Post-COVID-19’s ECONOMIC TRANSFORMATION OPPORTUNITIES – By Kenneth Creamer
“The ANC should lead South Africa in a new programme of Growth & Reconstruction.…In addition to the spatial transformation of the apartheid geography and ensuring the schooling and higher education programmes recover from the impact of COVID-19, the Growth & Reconstruction programme should articulate specific and accelerated plans aimed at overcoming growth-impediments in key sectors…”
By Kenneth Creamer (Jeannette Schoon ANC Branch, Ward 87 Johannesburg)
The COVID-19 pandemic is without doubt, the biggest and most significant health and economic shock of our lifetime and in the life of our nation.
All around the world COVID-19 has triggered a health emergency and to try and limit the spread of the virus economic activity has largely been brought to a stop with the exception of the food and health sectors and certain other essential services. In South Africa, COVID-19 has re-exposed the unfair contours of the world’s most unequal society and the weak state of many of the country’s public services, particularly for the poor and marginalised.
How will COVID-19 impact on the ANC’s vision and praxis for the radical social and economic transformation of South Africa? In answering this question there are three subsidiary questions that we should consider.
- How will the COVID-19 pandemic impact on South Africa’s economy and on the ANC’s programme of economic transformation?
- In the short-run, what must be done in response to COVID-19?
- In the longer-run, what must be done to stimulate inclusive economic growth and build a capable developmental state?
The impact of COVID-19 on economic transformation
The COVID-19 pandemic occurs in the context of a South African economy which, for a number of years, has been experiencing persistent low growth, rising unemployment, poverty, de-industrialisation, poorly performing state-owned companies and an ever-upward national debt trajectory.
The ANC’s programme of economic transformation, to build a developmental state, to promote industrialisation, to boost longer term social and economic investment and to overcome the economy’s deep structural inequalities of race, gender and class has not been as effective as it could have been. This failing has come at high cost to the African, Indian and Coloured working class and marginalised communities, who are the ANC’s core constituency.
Before COVID-19 the ANC identified a renewed emphasis on policies to promote inclusive growth. These were considered a very high priority and a wide range of initiatives throughout the country and across various sectors were being put into place to improve the performance of the economy. Unfortunately, whatever challenges we faced before COVID-19, the pandemic has made it that much more difficult to strengthen and rebuild our programme of economic transformation.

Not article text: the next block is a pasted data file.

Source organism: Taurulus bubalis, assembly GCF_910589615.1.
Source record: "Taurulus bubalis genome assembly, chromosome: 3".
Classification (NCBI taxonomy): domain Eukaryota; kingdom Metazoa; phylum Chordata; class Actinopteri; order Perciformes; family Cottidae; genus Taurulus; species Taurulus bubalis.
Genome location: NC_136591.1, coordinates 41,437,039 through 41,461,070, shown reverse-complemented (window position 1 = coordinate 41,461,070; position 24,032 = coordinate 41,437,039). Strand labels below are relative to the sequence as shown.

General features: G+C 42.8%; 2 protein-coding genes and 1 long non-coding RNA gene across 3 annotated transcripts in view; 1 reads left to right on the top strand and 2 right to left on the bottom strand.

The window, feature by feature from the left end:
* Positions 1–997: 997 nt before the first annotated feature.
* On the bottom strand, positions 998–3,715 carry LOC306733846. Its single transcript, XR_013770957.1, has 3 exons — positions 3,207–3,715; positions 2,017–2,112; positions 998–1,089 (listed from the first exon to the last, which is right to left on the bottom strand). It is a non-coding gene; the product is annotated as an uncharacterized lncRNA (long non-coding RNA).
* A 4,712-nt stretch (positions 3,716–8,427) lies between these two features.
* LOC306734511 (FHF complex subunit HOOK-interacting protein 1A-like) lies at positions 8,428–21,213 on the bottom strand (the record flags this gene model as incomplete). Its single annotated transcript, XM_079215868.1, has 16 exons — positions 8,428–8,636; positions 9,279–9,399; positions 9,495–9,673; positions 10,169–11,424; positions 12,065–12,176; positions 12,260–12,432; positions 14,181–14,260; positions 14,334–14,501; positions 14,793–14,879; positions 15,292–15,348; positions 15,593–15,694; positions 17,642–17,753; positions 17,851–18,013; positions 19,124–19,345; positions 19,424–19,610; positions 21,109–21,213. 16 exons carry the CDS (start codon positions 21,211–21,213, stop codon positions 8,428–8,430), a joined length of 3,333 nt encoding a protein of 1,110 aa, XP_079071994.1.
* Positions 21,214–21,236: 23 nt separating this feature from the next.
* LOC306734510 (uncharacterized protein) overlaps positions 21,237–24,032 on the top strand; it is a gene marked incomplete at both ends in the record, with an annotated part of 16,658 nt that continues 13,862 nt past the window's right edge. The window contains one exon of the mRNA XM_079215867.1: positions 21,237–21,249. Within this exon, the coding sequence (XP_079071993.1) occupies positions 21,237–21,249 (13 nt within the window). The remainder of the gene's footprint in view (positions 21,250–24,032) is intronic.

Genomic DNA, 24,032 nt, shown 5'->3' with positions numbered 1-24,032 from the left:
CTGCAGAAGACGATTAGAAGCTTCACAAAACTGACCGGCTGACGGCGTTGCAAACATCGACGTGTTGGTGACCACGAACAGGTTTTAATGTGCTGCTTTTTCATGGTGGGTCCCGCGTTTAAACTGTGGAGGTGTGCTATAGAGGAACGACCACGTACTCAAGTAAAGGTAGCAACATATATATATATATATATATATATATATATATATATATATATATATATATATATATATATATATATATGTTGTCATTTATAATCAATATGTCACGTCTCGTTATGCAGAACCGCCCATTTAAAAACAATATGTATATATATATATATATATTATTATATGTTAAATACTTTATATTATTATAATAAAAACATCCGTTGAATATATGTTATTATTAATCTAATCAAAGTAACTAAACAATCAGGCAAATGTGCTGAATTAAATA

The economy has had to be locked-down in response to the virus. This has placed people’s incomes and business operations at risk. Inevitably this will mean that lower tax revenues will be collected by the state, which in turn will lead to an increased budget deficit, acceleration of our national debt and a reduction in public resources available for service delivery and economic transformation.
Immediate responses to COVID-19
In the immediate term, public finances must be mobilised to fund a massive health response and income and food support must be given to key sectors and to the most vulnerable. The increase in existing old aged pension and child support grants payments will ensure that a number of those from poor and vulnerable households will have access to basic incomes. Programmes, such as food distribution, aimed specifically at those who fall through the cracks of South Africa’s social grants system will also be critical.
South Africa’s Unemployment Insurance Fund (UIF) has been reconfigured to assist workers laid off due to COVID-19. Industrial capacity, severely limited by the closing off of international trade exemplified by the temporary closure of many of South Africa’s automotive plants, has been mobilised towards the production of essential items like ventilators and personal protective equipment, for health workers in particular.
Competition policy instruments, instead of pre-COVID-19 concerns with regulating mergers and acquisitions, has sought to prevent price-gouging by unscrupulous operators who might seek to unfairly push up the prices of crucial items during the lockdown.
The agricultural and food sectors put in place a policy framework aimed at ensuring food security and the operation of the food supply chain both domestically and via imports and exports. Through donations, social solidarity measures were put into place with the aim of providing food and care to the most vulnerable, for whom there is no social safety net.
Such interventions should be outlined as new and unexpected items in our country’s budget. Like all countries in the world implementing programmes in response to COVID-19, these interventions will entail a significant expansion of the country’s budget deficit. Due to changing circumstances, a rising budget deficit, which would have been inadvisable before COVID-19, because of the implication of high debt-repayments now and in the future, has become inevitable in the current emergency situation, for the sake of people’s lives and livelihoods.
Similarly, monetary policy, which previously would have been primarily concerned with growth-enhancing price stability, is forced by change of circumstances to play a new role. To properly support expanded government spending and borrowing, the South African Reserve Bank has not only cut interest rates, but has had to begin to actively intervene in capital markets – for example by buying government bonds – in order to boost capital market liquidity and to ensure that government can continue borrowing sufficient funds, and at not too high a price, in order to be able to properly respond to the crisis.
It is important to keep the balance right. If the Reserve Bank, during crisis times, assists capital market liquidity by buying government bonds this can be very useful in supporting fiscal expansion. But if the Reserve Bank does this excessively it has the potential to do serious damage to our currency and financial system. It will impact negatively on South Africa’s ability to implement a sovereignly-determined programme of economic transformation if through monetary policy missteps the gets Rand damaged to the extent that we lose our ability to borrow in capital markets in our own currency. We will then be forced to borrow in dollars, and other so-called ‘hard’ currencies. And if we then have difficulty repaying hard currency debts and buying imports in hard currencies, our programmes will face major funding constraints.